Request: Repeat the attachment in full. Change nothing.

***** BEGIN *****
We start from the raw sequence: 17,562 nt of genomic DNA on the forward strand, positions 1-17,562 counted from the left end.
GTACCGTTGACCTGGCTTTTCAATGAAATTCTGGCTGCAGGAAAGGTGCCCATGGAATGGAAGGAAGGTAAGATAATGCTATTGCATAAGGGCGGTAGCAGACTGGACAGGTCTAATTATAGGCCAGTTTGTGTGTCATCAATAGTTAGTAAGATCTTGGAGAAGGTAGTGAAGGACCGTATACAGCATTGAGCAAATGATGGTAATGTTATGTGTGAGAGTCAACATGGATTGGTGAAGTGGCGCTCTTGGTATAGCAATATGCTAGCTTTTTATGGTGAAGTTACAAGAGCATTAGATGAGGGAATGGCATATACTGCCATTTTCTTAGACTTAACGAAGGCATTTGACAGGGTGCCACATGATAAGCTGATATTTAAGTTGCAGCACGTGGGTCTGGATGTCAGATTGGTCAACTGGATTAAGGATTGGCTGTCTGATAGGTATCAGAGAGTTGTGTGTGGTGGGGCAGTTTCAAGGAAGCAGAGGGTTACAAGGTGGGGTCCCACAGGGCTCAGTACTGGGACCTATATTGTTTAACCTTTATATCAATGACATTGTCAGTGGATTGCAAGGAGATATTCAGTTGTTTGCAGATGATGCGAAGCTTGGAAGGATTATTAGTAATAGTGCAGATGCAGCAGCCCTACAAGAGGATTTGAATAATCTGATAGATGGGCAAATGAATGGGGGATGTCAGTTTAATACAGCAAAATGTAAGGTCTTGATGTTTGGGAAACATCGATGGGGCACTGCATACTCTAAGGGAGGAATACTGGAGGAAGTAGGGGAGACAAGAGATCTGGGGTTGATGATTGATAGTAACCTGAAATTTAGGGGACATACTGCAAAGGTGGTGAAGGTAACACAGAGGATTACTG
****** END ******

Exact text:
We start from the raw sequence: 17,562 nt of genomic DNA on the forward strand, positions 1-17,562 counted from the left end.
GTACCGTTGACCTGGCTTTTCAATGAAATTCTGGCTGCAGGAAAGGTGCCCATGGAATGGAAGGAAGGTAAGATAATGCTATTGCATAAGGGCGGTAGCAGACTGGACAGGTCTAATTATAGGCCAGTTTGTGTGTCATCAATAGTTAGTAAGATCTTGGAGAAGGTAGTGAAGGACCGTATACAGCATTGAGCAAATGATGGTAATGTTATGTGTGAGAGTCAACATGGATTGGTGAAGTGGCGCTCTTGGTATAGCAATATGCTAGCTTTTTATGGTGAAGTTACAAGAGCATTAGATGAGGGAATGGCATATACTGCCATTTTCTTAGACTTAACGAAGGCATTTGACAGGGTGCCACATGATAAGCTGATATTTAAGTTGCAGCACGTGGGTCTGGATGTCAGATTGGTCAACTGGATTAAGGATTGGCTGTCTGATAGGTATCAGAGAGTTGTGTGTGGTGGGGCAGTTTCAAGGAAGCAGAGGGTTACAAGGTGGGGTCCCACAGGGCTCAGTACTGGGACCTATATTGTTTAACCTTTATATCAATGACATTGTCAGTGGATTGCAAGGAGATATTCAGTTGTTTGCAGATGATGCGAAGCTTGGAAGGATTATTAGTAATAGTGCAGATGCAGCAGCCCTACAAGAGGATTTGAATAATCTGATAGATGGGCAAATGAATGGGGGATGTCAGTTTAATACAGCAAAATGTAAGGTCTTGATGTTTGGGAAACATCGATGGGGCACTGCATACTCTAAGGGAGGAATACTGGAGGAAGTAGGGGAGACAAGAGATCTGGGGTTGATGATTGATAGTAACCTGAAATTTAGGGGACATACTGCAAAGGTGGTGAAGGTAACACAGAGGATTACTG